Rashes

Rashes can appear anywhere on the skin in a variety of colors, textures, and patterns. They may be localized to a small area or may spread across large portions of the body. Skin rashes can be difficult to diagnose, as rashes have a variety of causes. A skin rash may be a temporary irritation that resolves on its own, or it could indicate an allergy or disease. In order to treat a skin rash, an accurate diagnosis is usually needed. Our NYC dermatologists frequently see patients with a variety of skin rashes. Based on our years of experience and training, we work to identify the cause of the rash so that we can recommend a treatment that will provide relief.

A rash can be described as a change in the skin’s normal color, appearance, or texture. A rash can be localized or effect the entire body. Some rashes can itch or be painful, while others only involve a change in color or texture. The skin may feel warm or bumpy. Some rashes cause the skin to become dry and cracked. Rashes have a variety of causes. Some individuals develop rashes in response to emotional stress, such as embarrassment or frustration. Extreme weather conditions (dry air, cold weather, and heat waves) can also cause rashes. Many rashes are caused by bacterial, viral, or fungal infections. Shingles (herpes zoster), chicken pox, yeast infections, impetigo, and some sexually transmitted infections are common causes of rashes on the skin. Rashes can also be a symptom of a chronic skin conditions, including eczema, psoriasis, or acne. In some cases, a rash may indicate a more serious disease, such as cancer.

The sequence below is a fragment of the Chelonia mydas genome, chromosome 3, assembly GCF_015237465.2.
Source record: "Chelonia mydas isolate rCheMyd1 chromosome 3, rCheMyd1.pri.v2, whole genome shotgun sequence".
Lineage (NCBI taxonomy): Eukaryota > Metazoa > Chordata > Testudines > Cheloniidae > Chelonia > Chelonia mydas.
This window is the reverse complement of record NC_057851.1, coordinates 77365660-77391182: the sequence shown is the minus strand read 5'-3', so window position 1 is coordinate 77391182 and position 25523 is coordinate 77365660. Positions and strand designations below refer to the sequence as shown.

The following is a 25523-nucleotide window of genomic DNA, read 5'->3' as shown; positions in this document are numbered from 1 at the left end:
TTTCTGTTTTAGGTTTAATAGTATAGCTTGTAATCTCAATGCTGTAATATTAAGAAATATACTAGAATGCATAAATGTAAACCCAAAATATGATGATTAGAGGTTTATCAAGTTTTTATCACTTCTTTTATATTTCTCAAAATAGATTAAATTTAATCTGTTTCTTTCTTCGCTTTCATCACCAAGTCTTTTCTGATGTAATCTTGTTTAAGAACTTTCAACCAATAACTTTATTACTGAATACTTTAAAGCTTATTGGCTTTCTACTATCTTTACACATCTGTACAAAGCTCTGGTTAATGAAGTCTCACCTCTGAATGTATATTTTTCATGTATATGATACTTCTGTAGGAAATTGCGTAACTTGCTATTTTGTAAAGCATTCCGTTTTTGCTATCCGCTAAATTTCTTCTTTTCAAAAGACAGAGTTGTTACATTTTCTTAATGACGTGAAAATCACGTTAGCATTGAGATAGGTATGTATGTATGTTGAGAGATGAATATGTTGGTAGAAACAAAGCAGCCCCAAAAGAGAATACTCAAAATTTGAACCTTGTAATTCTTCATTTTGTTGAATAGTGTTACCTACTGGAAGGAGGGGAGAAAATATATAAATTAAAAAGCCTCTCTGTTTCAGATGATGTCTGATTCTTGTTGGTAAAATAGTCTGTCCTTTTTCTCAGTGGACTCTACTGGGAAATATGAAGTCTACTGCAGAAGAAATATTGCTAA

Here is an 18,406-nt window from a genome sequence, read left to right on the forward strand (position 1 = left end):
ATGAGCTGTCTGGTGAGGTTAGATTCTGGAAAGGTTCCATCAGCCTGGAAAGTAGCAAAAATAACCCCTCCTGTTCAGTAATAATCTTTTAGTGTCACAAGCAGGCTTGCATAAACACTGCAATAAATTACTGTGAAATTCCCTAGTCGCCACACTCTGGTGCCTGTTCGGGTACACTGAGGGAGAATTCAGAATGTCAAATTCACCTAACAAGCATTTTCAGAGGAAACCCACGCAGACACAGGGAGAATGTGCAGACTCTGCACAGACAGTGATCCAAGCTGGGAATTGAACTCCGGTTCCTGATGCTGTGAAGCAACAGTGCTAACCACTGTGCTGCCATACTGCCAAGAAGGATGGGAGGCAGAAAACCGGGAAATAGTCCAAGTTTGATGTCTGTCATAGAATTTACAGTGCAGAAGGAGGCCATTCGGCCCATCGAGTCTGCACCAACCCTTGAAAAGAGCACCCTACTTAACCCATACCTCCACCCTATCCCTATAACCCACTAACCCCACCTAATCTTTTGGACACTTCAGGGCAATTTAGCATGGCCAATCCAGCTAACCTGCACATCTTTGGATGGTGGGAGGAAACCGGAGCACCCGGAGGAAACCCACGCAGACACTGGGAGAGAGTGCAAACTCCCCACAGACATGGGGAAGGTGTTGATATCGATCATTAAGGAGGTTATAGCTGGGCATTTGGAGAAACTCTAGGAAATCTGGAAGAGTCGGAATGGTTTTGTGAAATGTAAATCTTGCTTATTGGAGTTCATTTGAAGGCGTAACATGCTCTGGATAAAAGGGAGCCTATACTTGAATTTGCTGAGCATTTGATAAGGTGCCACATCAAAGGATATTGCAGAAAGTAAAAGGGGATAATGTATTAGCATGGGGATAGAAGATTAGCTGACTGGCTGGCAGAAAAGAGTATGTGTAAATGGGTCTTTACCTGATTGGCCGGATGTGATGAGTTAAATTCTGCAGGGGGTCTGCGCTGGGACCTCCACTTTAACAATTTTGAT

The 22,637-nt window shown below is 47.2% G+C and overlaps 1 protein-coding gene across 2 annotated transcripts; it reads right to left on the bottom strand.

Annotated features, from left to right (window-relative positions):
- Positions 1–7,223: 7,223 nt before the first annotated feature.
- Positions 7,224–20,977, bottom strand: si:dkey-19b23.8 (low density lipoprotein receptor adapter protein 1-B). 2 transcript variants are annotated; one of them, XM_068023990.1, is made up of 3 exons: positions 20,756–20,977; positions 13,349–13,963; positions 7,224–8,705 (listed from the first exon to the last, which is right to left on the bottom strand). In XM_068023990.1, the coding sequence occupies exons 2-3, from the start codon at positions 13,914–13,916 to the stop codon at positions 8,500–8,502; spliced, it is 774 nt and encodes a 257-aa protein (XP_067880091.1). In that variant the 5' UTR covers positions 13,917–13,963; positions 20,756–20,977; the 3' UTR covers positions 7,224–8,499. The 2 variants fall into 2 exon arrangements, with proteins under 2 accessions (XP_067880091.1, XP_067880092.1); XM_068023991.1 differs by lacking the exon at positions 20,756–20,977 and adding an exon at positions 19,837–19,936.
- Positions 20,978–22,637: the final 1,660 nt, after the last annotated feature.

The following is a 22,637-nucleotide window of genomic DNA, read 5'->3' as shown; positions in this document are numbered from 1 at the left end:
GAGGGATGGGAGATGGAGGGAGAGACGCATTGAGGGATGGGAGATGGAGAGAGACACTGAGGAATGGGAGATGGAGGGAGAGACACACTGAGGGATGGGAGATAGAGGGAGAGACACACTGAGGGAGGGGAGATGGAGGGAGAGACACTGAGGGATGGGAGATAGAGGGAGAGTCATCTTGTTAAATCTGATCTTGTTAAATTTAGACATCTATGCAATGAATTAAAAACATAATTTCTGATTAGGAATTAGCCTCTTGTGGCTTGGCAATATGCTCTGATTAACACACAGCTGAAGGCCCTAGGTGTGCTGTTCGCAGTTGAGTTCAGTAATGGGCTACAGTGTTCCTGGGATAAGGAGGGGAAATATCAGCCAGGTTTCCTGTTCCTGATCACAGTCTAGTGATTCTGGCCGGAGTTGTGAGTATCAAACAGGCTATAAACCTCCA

Contact dermatitis is one common cause of rashes. It occurs when the skin comes in contact with an irritating substance, typically resulting in a rash within 48 hours. It usually manifests as mild redness and small red bumps, but in more severe cases can cause swelling, pain, redness, and larger blisters. Some plants, such as poison ivy, oak or sumac, cause irritation in nearly all people. Other people are particularly sensitive to ingredients in everyday products, such as laundry detergent or shampoo. In most cases, avoidance of the irritating substance will resolve contact dermatitis; however, it can be difficult to identify the cause of the contact dermatitis. Our doctors, with convenient locations in Westchester County and Suffolk County, can help you identify the irritant so you can avoid it in the future.

Since rashes can vary so dramatically, there is not one specific treatment for a skin rash. Rather, your doctor will need to understand your medical history, recent exposure to any irritants, and incidences of a similar rash within your family. Not all rashes require medical treatment. Your doctor will take other symptoms into consideration when determining what, if any, treatment is required. If you are concerned about a rash or other skin problem, please contact one of our offices today. We have several conveniently located offices in the New York area, including Queens and Bergen County.